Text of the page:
0 of 0 people found this review helpful
  •  
    Daniella 01-11-15
    Daniella 01-11-15
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    "Profound examination of parenting"

    Such a beautifully written and moving work. It combines a rich amount of information about a variety of people and identities I was unfamiliar with (I.e. I learned a lot about deafness and deaf culture) and also such amazing family portraits and interviews. The performance was generally clear and well read though occasionally the author's tone came across as droll or mismatched to either the tone or the accents and intonation of the quotations. I have been recommending this book far and wide and feel like it will stay with me for a long time.

    0 of 0 people found this review helpful
  •  
    Helly 01-10-15
    Helly 01-10-15 Member Since 2013
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    "Loved it!"

    What an epic story of love, hope, despair, and the human capability for resilience. I loved every chapter and enjoyed the countless stories. It was difficult at first keeping track of the different people, though I soon learned to just listen and understand what was being said. Once I did that it was easy to enjoy. What a great journey! Thank you Solomon!

    0 of 0 people found this review helpful
  •  
    History Buff Maryland 11-20-14
    History Buff Maryland 11-20-14 Member Since 2012

    Grace

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    "Explanation of so much re: non-typical conditions"

    A friend whom I trust recommended this tome, and tome it is! But so worth reading. I enjoyed listening to it, even though it was 40 hours plus! It is read by the author, a person who will never make a living as a voice...but it was excellent to hear him put the emphasis where, as an author, he wanted it to be.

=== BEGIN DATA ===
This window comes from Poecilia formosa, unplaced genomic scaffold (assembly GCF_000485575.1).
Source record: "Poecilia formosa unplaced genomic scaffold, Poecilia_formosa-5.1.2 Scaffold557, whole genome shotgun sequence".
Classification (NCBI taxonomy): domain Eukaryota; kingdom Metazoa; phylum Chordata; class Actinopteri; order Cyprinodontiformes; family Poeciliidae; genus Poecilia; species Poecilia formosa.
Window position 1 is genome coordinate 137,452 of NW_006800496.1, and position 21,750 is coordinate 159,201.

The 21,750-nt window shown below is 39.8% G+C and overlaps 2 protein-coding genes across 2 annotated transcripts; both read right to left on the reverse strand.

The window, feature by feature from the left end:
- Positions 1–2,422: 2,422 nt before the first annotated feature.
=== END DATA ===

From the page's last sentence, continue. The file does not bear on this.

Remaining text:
My biggest take-away from the book is that we each rise to the task at hand and deal with what we need to deal with.

    0 of 0 people found this review helpful
  •  
    Ruditutti 07-24-14
    Ruditutti 07-24-14
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    "40 Hours Well Spent"
    What did you love best about Far from the Tree?

    Andrew Solomon shows keen insight and never-failing compassion with every interview for this book. He is especially good with parents. Parenting is soul-shaking work-- how wonderful to hear of the experiences of others doing this work in honest, unflinching, and loving writing.


    0 of 0 people found this review helpful
  •  
    Sarah Victoria, British Columbia, Canada 06-23-14
    Sarah Victoria, British Columbia, Canada 06-23-14 Member Since 2016